Insomnia may be a potential risk factor for a brain bleed from a ruptured aneurysm along with more well known risk factors of smoking and high blood pressure, according to new research published in the Journal of the American Heart Association, an open access journal of the American Heart Association.
More than 3% of adults worldwide have unruptured blood vessel malformations in the brain called intracranial aneurysms, the majority of which will never rupture. About 2.5% of intracranial aneurysms will rupture, resulting in a subarachnoid hemorrhage (SAH), also called a brain bleed. SAH is a type of stroke that occurs when a blood vessel on the surface of the brain ruptures and bleeds into the space between the brain and the skull.
“Ruptured aneurysms are highly fatal. It is, therefore, extremely important to identify modifiable risk factors that can help prevent aneurysms from rupturing,” said study author Susanna C. Larsson, Ph.D., associate professor in the unit of cardiovascular and nutritional epidemiology at the Karolinska Institutet in Stockholm, Sweden, and the unit of medical epidemiology at Uppsala University in Uppsala, Sweden.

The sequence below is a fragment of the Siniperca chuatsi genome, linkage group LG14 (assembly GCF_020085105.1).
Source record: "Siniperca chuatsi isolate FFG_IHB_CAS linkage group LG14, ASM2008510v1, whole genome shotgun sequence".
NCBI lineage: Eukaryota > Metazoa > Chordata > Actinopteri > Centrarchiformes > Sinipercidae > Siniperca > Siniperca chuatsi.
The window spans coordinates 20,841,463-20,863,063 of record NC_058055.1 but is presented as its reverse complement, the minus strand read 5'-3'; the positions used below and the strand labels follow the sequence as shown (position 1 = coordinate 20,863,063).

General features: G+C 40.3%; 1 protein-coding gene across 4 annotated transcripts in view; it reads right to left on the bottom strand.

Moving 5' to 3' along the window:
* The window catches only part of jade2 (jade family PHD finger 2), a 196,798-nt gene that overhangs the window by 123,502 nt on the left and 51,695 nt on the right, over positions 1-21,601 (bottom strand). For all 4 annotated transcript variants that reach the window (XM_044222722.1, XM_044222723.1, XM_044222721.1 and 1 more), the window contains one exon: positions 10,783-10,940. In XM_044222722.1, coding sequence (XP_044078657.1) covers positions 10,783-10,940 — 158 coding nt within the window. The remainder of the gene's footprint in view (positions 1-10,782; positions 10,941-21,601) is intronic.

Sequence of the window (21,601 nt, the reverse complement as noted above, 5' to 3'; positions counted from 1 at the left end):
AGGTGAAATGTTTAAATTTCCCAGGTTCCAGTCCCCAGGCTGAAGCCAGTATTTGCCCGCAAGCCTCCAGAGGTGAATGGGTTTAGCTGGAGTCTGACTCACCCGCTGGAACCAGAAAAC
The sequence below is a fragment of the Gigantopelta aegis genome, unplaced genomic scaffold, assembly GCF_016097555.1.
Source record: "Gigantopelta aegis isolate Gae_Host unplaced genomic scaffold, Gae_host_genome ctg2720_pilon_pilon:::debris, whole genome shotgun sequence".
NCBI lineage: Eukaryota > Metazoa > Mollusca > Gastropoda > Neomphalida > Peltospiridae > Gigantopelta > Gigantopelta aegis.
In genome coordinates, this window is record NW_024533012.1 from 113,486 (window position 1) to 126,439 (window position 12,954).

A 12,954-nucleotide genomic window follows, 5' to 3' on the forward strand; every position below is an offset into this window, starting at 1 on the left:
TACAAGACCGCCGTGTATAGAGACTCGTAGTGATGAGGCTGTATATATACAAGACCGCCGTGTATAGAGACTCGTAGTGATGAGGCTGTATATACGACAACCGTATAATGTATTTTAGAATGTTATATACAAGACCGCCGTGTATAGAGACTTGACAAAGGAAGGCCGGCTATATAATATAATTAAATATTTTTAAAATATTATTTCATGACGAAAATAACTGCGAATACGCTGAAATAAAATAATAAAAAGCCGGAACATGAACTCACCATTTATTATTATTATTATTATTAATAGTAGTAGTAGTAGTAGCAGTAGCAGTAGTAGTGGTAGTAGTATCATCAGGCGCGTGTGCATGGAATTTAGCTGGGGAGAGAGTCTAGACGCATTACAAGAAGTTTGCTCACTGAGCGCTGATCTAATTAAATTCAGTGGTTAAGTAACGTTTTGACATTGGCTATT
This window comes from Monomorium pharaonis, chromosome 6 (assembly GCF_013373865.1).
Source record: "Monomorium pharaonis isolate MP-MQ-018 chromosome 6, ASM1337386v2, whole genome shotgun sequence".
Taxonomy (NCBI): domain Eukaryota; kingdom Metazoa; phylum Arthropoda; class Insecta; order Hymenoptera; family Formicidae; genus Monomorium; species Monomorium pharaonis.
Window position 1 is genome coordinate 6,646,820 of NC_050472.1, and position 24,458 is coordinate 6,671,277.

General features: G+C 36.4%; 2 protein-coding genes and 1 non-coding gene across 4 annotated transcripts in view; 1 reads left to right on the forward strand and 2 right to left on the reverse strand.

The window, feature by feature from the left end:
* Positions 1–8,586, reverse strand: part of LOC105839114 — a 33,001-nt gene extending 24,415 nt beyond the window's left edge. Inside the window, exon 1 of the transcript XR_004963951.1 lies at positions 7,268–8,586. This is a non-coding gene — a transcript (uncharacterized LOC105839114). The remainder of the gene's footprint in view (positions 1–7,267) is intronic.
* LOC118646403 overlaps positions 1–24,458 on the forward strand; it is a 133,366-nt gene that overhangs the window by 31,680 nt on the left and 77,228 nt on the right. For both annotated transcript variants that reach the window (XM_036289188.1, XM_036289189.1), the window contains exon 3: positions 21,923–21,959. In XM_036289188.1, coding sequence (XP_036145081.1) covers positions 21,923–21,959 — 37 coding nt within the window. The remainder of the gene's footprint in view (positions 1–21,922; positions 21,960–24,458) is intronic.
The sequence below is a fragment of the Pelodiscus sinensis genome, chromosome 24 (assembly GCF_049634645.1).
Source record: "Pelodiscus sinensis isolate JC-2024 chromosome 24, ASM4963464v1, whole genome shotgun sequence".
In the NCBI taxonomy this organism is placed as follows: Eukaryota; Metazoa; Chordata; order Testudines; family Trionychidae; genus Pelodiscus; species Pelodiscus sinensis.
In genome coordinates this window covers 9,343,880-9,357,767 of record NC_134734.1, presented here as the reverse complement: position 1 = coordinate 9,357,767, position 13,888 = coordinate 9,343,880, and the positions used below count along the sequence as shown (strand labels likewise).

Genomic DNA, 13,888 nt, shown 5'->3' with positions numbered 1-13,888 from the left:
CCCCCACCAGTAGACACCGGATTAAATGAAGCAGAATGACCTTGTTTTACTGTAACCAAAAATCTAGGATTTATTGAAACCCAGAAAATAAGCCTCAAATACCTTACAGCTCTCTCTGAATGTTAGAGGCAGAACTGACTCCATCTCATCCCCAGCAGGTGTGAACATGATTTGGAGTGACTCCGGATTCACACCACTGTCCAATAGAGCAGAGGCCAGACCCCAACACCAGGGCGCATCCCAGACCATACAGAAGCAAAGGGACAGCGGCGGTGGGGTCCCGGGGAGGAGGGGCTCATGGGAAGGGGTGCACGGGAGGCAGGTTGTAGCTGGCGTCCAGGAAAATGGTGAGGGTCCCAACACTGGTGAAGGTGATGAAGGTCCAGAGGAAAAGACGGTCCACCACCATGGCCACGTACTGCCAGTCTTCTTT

The researchers sought to determine whether various factors were associated with intracranial aneurysm and/or the aneurysm rupturing. They studied established risk factors such as smoking and high blood pressure and also assessed the link between aneurysms and coffee consumption, sleep, physical activity, body mass index (BMI), blood glucose levels, type 2 diabetes, blood pressure, cholesterol, chronic inflammation and kidney function.